She men­tions an aris­to­cratic back­ground, a rich lawyer hus­band and high-level friend­ships, in­clud­ing with Bill Clin­ton. “Hil­lary is a bitch Fan­tas­tic Beasts and Where to Find Them, Like Crazy, but he’s a doll.” Her fam­ily, she says, do­nated the villa to the good cause of help­ing peo­ple with men­tal health prob­lems. It turns out she is one of them, a pa­tient. How much of her self­told life story is true we will find out in time.

There’s a new ar­rival, the woman we saw on the bridge. Donatella (Mi­caela Ra­maz­zotti, who is mar­ried to the di­rec­tor) is also beau­ti­ful but anorexic, tat­tooed and de­pressed. We won­der what hap­pened to her baby.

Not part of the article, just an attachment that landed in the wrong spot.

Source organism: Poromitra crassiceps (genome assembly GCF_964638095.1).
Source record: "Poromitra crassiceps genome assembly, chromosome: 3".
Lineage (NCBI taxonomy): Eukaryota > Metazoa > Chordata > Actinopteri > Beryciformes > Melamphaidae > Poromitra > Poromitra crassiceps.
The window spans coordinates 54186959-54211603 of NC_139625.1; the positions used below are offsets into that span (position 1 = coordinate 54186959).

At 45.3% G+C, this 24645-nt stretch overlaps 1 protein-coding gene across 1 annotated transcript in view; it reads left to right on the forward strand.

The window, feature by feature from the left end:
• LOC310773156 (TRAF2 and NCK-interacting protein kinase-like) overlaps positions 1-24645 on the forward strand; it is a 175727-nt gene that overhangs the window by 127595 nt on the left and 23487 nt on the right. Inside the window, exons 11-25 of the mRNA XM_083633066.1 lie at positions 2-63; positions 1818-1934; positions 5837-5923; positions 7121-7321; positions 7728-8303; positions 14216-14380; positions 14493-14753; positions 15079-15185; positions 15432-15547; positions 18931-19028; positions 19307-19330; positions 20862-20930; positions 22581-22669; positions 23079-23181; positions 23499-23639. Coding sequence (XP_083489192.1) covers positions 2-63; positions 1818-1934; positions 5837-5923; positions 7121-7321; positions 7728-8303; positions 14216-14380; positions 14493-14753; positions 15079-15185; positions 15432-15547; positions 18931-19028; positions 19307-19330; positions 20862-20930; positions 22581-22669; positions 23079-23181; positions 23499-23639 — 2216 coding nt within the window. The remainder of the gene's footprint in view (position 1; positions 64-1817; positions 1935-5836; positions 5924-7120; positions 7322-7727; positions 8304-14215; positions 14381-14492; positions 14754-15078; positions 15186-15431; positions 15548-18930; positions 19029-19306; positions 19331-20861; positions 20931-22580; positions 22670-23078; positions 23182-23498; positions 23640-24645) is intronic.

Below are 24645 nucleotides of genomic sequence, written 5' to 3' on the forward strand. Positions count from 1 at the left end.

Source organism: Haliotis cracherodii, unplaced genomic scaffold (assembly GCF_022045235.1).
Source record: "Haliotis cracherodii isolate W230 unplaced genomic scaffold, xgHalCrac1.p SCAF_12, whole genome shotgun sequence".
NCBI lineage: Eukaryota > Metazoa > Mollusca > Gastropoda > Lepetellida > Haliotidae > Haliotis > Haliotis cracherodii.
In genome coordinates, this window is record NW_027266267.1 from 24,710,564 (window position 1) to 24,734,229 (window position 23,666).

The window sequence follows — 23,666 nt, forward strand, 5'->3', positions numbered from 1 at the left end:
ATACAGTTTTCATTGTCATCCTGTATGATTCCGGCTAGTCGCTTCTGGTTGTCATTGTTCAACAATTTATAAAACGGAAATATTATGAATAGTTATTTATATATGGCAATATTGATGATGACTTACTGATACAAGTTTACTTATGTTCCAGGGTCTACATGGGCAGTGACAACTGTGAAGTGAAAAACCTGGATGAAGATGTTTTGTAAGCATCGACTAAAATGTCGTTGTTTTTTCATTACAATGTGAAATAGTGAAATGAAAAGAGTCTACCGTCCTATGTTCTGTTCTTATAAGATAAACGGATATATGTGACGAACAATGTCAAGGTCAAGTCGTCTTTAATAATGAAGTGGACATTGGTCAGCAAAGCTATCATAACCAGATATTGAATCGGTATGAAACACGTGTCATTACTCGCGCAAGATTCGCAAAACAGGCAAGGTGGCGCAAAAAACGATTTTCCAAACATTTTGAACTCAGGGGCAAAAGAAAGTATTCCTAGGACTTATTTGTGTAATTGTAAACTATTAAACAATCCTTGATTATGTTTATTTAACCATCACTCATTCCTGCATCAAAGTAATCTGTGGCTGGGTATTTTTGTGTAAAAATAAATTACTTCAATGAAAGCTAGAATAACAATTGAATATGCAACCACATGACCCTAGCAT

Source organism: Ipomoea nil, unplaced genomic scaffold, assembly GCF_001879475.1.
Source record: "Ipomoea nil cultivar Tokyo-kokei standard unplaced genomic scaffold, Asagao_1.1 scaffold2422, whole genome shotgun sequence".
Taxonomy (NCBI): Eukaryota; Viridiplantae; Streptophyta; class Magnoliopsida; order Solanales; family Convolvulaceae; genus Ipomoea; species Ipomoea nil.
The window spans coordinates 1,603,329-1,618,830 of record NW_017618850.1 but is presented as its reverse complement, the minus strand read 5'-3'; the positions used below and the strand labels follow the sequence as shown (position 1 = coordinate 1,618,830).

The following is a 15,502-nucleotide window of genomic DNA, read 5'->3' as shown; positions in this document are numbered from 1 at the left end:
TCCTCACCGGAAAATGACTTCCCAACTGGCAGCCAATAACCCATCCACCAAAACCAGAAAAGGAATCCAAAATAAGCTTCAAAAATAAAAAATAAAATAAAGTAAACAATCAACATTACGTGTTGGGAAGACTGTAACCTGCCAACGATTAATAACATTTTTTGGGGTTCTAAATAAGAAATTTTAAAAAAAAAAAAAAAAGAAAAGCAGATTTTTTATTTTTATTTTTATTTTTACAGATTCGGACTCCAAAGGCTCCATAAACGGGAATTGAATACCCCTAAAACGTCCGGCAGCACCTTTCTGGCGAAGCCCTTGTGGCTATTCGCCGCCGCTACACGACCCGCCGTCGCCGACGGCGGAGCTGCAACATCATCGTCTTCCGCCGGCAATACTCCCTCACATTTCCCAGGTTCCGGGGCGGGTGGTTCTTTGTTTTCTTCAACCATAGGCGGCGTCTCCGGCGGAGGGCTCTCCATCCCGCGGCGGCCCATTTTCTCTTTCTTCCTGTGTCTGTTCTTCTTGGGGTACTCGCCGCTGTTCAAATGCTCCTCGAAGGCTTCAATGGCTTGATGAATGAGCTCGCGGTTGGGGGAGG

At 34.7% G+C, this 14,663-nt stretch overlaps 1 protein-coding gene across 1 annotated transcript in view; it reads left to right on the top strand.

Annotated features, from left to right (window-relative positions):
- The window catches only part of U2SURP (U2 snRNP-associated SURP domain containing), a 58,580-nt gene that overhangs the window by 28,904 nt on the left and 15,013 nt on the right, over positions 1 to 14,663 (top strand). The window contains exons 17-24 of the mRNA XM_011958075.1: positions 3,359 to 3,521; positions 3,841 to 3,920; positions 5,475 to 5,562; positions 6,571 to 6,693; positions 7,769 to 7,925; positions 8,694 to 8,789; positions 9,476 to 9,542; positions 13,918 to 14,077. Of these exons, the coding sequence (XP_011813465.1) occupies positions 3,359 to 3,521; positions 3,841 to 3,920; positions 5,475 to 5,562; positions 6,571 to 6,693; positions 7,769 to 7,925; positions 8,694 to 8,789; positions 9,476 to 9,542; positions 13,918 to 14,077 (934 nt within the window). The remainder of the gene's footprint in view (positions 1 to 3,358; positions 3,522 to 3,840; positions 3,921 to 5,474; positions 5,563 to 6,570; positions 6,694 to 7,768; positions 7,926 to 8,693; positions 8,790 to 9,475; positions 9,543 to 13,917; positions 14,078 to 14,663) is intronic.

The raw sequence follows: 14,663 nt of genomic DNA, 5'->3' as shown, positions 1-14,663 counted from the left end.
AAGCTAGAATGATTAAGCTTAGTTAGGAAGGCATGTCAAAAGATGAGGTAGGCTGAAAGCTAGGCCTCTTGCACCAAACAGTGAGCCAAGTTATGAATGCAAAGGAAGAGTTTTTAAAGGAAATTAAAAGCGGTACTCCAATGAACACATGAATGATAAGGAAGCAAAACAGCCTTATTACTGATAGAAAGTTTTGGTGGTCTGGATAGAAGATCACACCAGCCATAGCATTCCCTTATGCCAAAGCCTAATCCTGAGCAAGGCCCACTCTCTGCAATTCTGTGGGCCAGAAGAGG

Beatrice, an ef­fu­sive, di­rect, dis­turbed woman — “She never stops talk­ing, not even in her sleep,” says a fel­low pa­tient — be­friends Donatella. They are se­lected for day leave, to work at a lo­cal nurs­ery. They do not re­turn.

“What are we do­ing?” Donatella asks. “We’re hav­ing fun,” Beatrice de­clares. They go shop­ping, to a fancy restau­rant, a night­club. They steal a con­vert­ible. They meet old flames.

There are a lot of laughs, par­tic­u­larly from Beatrice’s non-stop talk­ing, but there’s a un­nerv­ing ten­sion too. This story about dam­aged peo­ple is full of un­der­stand­ing.

The two lead ac­tresses are su­perb and Virzi keeps the plot road real and clear of cliched speed humps. The emo­tional end­ing is beau­ti­fully han­dled. “We’re crazy, aren’t we?” Donatella asks at one point. “Tech­ni­cally, yes,” Beatrice replies.

Dan Fogler, Ed­die Red­mayne and Kather­ine Water­ston in

above; the run­aways in

Newspapers in English

Newspapers from Australia

© PressReader. All rights reserved.